Thursday, November 8, 2007
Why Does My Quaternary Alkyne Carbon Show Up in My 13C DEPT Spectrum?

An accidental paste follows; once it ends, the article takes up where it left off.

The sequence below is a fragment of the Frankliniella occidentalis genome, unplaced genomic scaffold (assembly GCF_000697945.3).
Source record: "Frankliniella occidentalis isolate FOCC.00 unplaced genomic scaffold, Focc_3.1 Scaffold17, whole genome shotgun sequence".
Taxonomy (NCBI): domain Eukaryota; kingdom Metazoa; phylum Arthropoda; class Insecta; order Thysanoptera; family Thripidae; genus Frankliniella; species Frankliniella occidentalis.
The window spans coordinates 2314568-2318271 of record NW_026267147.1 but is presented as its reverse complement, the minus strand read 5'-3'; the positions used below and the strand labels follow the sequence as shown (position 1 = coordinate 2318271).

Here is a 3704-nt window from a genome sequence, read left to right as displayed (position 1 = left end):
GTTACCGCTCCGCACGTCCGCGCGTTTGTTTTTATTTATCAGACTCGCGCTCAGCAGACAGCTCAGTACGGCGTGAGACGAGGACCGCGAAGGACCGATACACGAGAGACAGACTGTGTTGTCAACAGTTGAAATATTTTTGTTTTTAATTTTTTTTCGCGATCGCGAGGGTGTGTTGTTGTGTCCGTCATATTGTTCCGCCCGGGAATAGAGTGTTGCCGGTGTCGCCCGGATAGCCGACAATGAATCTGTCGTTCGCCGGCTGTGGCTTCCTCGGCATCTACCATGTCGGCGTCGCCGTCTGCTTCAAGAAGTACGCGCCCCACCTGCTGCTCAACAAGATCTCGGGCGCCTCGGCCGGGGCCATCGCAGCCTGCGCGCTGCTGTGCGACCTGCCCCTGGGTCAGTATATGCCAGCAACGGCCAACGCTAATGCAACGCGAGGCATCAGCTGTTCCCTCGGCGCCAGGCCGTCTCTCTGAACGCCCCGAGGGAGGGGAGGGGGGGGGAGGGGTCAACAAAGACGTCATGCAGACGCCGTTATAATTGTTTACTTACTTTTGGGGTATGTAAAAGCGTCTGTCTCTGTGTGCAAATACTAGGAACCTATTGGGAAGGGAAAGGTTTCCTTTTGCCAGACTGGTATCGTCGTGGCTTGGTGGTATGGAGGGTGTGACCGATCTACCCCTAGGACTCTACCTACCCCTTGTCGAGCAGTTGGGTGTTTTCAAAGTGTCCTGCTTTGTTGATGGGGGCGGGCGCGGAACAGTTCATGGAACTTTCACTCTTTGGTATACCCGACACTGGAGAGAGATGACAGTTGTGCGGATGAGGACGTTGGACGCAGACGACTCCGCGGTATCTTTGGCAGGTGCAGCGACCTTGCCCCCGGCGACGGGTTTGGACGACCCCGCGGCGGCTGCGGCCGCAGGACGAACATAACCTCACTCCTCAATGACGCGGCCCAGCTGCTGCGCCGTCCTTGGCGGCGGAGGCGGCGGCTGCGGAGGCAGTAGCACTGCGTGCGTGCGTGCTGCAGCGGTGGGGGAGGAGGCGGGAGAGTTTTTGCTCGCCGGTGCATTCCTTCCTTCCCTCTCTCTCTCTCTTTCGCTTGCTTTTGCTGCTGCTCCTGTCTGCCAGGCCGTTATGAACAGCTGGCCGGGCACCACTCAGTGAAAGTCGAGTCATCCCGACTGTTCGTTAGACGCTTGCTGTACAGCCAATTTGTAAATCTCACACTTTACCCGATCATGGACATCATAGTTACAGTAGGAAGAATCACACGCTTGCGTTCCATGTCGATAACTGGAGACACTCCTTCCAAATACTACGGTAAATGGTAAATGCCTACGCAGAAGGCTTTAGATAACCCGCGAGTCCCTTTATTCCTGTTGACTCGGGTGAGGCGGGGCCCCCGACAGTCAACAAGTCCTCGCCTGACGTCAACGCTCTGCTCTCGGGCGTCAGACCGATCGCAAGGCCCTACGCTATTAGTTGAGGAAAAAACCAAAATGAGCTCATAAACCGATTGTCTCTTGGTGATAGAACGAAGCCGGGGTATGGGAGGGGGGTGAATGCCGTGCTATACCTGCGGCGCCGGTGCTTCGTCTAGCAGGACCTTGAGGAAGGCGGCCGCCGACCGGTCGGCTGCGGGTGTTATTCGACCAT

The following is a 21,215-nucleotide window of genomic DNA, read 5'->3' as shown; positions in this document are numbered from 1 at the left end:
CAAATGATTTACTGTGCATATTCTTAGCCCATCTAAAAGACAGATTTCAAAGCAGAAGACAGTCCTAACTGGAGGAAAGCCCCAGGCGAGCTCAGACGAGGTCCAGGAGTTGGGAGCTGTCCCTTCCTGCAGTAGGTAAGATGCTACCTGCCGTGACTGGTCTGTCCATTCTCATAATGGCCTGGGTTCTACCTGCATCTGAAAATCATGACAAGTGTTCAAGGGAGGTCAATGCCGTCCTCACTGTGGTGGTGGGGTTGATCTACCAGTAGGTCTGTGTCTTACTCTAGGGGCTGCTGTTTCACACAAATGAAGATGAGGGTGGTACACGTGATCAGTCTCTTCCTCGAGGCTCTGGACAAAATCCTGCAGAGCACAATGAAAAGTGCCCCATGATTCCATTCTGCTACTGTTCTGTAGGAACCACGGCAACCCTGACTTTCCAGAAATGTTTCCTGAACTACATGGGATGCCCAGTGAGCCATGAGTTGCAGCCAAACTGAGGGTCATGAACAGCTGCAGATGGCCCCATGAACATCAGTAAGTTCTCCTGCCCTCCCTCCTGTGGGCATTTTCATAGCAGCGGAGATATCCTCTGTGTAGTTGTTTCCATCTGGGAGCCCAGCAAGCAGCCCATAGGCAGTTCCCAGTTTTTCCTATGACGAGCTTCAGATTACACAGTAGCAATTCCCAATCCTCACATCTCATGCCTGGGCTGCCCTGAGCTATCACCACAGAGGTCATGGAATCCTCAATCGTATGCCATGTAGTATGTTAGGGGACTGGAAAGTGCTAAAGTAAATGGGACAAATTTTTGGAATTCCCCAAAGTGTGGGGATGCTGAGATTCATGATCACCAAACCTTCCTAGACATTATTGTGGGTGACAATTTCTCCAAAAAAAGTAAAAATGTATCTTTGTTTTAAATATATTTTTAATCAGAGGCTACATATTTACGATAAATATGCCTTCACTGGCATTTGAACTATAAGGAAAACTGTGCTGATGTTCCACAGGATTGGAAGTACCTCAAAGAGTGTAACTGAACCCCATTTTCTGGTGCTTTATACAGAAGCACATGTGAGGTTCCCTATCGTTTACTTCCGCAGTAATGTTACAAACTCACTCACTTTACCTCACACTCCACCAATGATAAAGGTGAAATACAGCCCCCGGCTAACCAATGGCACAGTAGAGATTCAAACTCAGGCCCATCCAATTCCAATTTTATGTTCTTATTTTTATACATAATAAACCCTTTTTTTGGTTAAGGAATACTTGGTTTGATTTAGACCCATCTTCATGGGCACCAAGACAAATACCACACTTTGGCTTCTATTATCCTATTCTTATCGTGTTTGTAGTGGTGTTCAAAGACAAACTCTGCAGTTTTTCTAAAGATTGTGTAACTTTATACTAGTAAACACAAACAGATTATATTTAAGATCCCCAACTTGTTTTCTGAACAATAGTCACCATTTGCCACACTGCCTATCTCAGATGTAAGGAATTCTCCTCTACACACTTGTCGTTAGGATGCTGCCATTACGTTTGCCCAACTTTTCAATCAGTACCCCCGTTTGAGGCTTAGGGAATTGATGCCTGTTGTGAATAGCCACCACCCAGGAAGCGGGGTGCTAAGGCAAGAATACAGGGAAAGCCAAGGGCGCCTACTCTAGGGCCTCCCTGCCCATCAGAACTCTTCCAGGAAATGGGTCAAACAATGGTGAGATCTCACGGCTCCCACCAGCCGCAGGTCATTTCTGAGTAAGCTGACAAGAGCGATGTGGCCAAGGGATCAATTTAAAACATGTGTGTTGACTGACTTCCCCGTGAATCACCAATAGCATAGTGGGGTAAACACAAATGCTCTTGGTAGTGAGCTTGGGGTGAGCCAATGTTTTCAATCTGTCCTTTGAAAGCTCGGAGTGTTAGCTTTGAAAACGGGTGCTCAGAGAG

The BLOG entry for September 20, 2007 illustrated how some signals from protonated carbons can be either missing or of much reduced intensity in 13C DEPT spectra. This is due to unusual one-bond 13C-1H coupling constants. There are also cases where quaternary carbon signals will show up in 13C DEPT spectra due to unusually large two-bond 13C-1H coupling constants. Such is the case for the alkyne in the figure below. A standard 13C DEPT-135 sequence optomized for a 13C-1H coupling of 145 Hz (the average one-bond 13C-1H coupling constant) was acquired and compared to the standard 13C spectrum with 1H decoupling. One can see that the protonated alkyne carbon has less intensity than expected as its one-bond 13C-1H coupling constant is ~ 250 Hz. Also the quaternary alkyne carbon is present in the spectrum as its 2-bond 13C-1H coupling constant is ~ 50 Hz. Although neither of these couplings is close to 145 Hz, they are both of a magnitude where one would expect to see a signal in the DEPT 135 spectrum.